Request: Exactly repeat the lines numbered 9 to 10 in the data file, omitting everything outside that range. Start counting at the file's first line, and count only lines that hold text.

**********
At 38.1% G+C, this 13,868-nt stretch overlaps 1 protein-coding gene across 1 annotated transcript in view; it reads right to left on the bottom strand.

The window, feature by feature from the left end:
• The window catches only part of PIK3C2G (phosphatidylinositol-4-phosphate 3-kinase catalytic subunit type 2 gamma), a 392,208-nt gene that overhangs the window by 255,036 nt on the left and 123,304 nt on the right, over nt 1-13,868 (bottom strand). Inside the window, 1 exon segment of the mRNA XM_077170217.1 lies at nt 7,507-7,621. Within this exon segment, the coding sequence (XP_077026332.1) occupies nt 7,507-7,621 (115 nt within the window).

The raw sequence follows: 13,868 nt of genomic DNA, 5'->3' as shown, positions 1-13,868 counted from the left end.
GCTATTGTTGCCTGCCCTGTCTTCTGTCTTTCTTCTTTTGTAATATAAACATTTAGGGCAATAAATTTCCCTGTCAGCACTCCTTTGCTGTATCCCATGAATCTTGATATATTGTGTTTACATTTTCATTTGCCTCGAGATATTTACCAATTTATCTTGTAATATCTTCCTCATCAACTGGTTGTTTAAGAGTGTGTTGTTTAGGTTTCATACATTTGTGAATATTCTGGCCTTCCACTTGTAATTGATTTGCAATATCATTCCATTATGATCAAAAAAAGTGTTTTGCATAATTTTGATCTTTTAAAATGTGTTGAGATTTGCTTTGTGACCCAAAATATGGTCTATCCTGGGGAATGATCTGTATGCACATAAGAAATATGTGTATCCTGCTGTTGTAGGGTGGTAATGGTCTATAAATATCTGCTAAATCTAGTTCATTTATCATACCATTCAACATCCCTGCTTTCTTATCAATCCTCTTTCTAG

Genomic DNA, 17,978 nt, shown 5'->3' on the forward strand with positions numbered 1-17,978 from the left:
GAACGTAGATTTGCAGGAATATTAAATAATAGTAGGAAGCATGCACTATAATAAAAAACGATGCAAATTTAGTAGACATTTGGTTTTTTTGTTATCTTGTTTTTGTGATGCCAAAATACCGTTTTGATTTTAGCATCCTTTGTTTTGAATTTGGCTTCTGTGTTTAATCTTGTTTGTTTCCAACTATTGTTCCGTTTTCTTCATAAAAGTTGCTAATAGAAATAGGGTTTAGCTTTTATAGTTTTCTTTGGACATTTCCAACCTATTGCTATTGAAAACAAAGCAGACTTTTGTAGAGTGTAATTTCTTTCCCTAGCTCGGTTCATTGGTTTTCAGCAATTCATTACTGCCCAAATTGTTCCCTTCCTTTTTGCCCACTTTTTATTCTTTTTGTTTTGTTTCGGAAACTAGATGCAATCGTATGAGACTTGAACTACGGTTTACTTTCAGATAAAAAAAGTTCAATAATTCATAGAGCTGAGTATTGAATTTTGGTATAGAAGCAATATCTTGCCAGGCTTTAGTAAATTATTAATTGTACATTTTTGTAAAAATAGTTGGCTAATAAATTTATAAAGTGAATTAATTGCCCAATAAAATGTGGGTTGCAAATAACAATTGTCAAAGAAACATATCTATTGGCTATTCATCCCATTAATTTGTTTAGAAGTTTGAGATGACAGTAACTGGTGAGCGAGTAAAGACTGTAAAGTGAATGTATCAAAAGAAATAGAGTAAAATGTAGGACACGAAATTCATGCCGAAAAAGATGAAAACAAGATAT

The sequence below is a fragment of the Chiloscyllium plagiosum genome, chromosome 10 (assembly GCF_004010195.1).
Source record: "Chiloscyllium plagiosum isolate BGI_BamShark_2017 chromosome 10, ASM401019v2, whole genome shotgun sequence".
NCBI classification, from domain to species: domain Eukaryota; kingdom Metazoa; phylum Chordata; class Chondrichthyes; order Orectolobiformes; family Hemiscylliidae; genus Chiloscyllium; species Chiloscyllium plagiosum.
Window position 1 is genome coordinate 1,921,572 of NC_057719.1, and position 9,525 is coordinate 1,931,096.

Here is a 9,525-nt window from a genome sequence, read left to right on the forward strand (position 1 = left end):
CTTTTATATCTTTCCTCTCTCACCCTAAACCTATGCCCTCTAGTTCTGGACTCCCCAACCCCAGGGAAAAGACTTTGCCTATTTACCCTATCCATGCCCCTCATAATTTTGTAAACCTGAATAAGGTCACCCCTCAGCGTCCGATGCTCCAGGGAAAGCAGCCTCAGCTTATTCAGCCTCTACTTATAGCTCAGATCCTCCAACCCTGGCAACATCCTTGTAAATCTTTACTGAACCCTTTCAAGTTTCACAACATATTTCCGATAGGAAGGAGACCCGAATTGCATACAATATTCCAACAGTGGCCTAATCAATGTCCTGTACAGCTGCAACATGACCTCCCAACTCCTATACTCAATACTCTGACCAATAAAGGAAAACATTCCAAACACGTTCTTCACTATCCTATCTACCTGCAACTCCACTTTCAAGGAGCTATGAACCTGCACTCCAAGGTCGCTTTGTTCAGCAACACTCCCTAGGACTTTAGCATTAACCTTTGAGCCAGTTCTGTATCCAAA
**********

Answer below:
Source record: "Chiloscyllium plagiosum isolate BGI_BamShark_2017 chromosome 10, ASM401019v2, whole genome shotgun sequence".
NCBI classification, from domain to species: domain Eukaryota; kingdom Metazoa; phylum Chordata; class Chondrichthyes; order Orectolobiformes; family Hemiscylliidae; genus Chiloscyllium; species Chiloscyllium plagiosum.